Byrd, In Paradisum

So I’m going to tell you a little story about me… and a man you’ll never meet.

As I mentioned last winter, one of my volunteer jobs involves serving on the planning committee for Portland’s William Byrd Festival, an annual celebration of the music of (you guessed it) sixteenth/seventeenth-century composer William Byrd.

While the uninitiated may not recognize his name, William Byrd was something of legend, both in his own time and in modern musicological circles. A pupil of Thomas Tallis, Byrd managed to create a name for himself as a Gentleman of the Chapel Royal under Queen Elizabeth, while at the same time remaining a staunchly unapologetic Catholic and prolific composer of Catholic liturgical music during a time when being a Catholic often meant persecution, fines, imprisonment, and even death. Somehow, Byrd managed to navigate the treacherous waters of recusancy while creating some of the most notable works of early English music – a feat that now makes him revered in both Catholic and Anglican circles, alike.

If you looked in the dictionary under "Sixteenth Century English Badasses", you'd probably see this guy's picture.

If you looked in the dictionary under “Sixteenth Century English Badasses”, you’d probably see this guy’s picture.

375 years after his death, Byrd’s legacy became resurgent – in Portland, of all places – when a American Catholic and an Englishman joined forces to host a Festival highlighting his works. In 1998, Dean Applegate, the founder and then-director of local Portland choir Cantores in Eccelsia, entered into a collaboration with Dr. Richard Marlow, who was at the time Director of Music at Trinity College, Cambridge, and already a well-known figure in the world of classical music. The result of their efforts was the William Byrd Festival, with Dean Applegate as Executive Director and Richard Marlow as Artistic Director.

Theirs was a collaboration that bore abundant fruit. Every summer for the past sixteen years, The William Byrd Festival has drawn musical luminaries from around the world to give voice to Byrd’s works and sing his praises in churches and lecture halls throughout the city. Scholars and musicians – such as Mark Williams (Jesus College, Cambridge), David Trendell (Kings College, London), William Mahrt (Stanford University) and Kerry McCarthy (Duke University) – have all traveled to this most remote corner of Christendom to participate in the Byrd Festival.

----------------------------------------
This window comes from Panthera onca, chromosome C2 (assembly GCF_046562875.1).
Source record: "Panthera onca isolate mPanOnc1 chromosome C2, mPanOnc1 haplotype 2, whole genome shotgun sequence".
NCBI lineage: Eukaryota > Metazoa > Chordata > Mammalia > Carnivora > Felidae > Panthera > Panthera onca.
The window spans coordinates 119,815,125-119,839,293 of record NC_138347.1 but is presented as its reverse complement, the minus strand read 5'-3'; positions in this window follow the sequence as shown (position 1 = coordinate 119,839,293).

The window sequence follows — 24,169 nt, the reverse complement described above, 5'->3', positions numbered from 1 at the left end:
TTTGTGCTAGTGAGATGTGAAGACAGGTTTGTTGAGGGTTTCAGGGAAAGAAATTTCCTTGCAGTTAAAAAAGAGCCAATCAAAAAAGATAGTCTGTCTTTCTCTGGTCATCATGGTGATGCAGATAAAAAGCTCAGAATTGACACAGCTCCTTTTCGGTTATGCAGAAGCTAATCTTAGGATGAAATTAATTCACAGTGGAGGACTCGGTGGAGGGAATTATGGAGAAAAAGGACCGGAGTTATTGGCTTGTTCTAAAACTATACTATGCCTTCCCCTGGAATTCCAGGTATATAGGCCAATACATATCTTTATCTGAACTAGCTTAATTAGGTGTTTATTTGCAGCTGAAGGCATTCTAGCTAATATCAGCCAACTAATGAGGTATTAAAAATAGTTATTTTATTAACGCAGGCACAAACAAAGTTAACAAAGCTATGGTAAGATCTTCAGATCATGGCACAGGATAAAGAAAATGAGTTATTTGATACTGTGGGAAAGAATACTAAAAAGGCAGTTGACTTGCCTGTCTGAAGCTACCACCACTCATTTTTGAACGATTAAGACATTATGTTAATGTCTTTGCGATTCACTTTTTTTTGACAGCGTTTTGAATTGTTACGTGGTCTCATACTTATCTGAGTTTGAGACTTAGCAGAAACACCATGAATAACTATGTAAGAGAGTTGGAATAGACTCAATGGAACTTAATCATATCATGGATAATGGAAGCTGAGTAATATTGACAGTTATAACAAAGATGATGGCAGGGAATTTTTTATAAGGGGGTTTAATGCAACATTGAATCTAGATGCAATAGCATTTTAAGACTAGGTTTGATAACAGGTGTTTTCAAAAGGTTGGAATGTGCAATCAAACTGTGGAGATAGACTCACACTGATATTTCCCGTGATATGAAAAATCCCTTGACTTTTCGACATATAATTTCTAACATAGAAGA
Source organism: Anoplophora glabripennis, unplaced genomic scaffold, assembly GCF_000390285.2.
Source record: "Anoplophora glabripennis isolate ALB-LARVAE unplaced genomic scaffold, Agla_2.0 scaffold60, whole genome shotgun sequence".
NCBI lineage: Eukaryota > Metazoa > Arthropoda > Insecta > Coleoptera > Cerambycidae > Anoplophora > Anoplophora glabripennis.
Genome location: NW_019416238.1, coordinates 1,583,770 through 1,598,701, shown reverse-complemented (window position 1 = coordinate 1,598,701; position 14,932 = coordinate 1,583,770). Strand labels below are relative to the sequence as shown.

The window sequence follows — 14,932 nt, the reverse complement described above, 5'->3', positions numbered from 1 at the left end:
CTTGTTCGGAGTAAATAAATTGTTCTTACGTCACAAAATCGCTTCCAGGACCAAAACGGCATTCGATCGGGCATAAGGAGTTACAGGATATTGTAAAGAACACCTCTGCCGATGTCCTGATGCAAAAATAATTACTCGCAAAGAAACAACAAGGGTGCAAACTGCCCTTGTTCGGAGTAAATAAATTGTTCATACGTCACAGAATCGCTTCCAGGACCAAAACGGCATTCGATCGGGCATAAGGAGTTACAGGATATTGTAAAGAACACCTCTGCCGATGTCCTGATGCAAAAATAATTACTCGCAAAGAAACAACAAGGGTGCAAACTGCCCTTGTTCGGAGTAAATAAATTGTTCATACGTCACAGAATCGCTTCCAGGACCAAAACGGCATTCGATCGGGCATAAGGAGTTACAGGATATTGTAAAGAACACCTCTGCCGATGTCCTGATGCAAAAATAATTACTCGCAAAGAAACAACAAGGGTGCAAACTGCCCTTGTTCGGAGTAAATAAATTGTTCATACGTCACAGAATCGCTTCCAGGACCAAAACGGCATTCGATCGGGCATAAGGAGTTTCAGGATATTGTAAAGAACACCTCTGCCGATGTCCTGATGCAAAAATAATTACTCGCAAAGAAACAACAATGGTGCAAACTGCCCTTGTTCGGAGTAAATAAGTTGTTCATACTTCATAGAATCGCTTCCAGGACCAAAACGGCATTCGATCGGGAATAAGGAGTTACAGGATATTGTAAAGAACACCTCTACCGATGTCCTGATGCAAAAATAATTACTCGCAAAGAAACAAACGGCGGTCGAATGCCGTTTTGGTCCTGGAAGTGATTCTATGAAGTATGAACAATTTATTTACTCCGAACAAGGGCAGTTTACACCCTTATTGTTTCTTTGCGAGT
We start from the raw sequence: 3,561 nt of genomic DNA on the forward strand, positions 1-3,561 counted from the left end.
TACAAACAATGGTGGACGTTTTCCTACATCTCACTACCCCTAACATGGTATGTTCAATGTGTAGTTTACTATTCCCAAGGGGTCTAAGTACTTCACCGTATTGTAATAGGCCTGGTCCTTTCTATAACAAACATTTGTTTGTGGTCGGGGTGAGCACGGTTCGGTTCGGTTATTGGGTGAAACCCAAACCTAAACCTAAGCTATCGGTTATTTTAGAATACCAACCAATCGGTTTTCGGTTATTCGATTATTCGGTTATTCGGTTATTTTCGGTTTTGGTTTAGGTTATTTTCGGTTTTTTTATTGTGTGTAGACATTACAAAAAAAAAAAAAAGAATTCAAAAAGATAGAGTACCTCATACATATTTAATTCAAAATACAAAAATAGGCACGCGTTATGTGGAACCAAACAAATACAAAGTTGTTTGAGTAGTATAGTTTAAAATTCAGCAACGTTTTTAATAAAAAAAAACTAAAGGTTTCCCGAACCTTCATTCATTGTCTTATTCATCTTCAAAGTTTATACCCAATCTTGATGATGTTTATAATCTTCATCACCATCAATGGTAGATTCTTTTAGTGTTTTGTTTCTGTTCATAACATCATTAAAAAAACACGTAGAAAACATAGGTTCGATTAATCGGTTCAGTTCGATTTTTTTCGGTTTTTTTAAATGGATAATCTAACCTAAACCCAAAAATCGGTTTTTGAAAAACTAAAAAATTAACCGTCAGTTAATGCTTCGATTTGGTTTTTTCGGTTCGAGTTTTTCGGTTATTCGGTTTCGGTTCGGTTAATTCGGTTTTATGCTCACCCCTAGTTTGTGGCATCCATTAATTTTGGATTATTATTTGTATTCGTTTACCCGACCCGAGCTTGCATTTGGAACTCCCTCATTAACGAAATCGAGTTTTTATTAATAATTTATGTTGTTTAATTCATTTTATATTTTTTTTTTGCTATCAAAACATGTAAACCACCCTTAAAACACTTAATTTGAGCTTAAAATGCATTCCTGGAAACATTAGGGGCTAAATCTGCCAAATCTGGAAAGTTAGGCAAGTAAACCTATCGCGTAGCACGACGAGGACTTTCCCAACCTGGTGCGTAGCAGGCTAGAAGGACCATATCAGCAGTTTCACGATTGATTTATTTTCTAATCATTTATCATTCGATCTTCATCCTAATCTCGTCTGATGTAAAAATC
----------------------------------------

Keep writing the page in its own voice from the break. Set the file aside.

My own history with the Byrd Festival is less lengthy – as a teen growing up in Portland, I attended the occasional concert or liturgical service, but in the callowness of my youth, I didn’t quite grasp what I was witnessing. This changed, however, when in 2008 I was asked to join the Planning Committee for the Festival, which was formed to help assist with the growing administrative needs of the Festival as it entered into its second decade of existence. As a committee member, I had a myriad assortment of duties – from fundraising and taking minutes at committee meetings during the year, to ushering, pouring wine at receptions and hobnobbing with donors during the Festival. My one particular duty was to arrange for Richard Marlow’s accommodations during his visits to Portland.

For me, this was a Golden Age. Not only was I exposed to the breadth and splendor of Byrd’s works, but I was exposed to the breadth and splendor of the Festival’s musicians and volunteers, as well. Amidst a whirlwind schedule of lectures, concerts, luncheons and liturgical services, I forged friendships with many of my fellow committee members and the festival musicians – and I watched as friendships forged at the Byrd Festival created a latticework of new connections and friendships with people outside the the festival, including several members of my own “crew.” In particular, I had the privilege of getting to know Mark Williams and David Trendell, both men of limitless talent and impeccably epicurean tastes.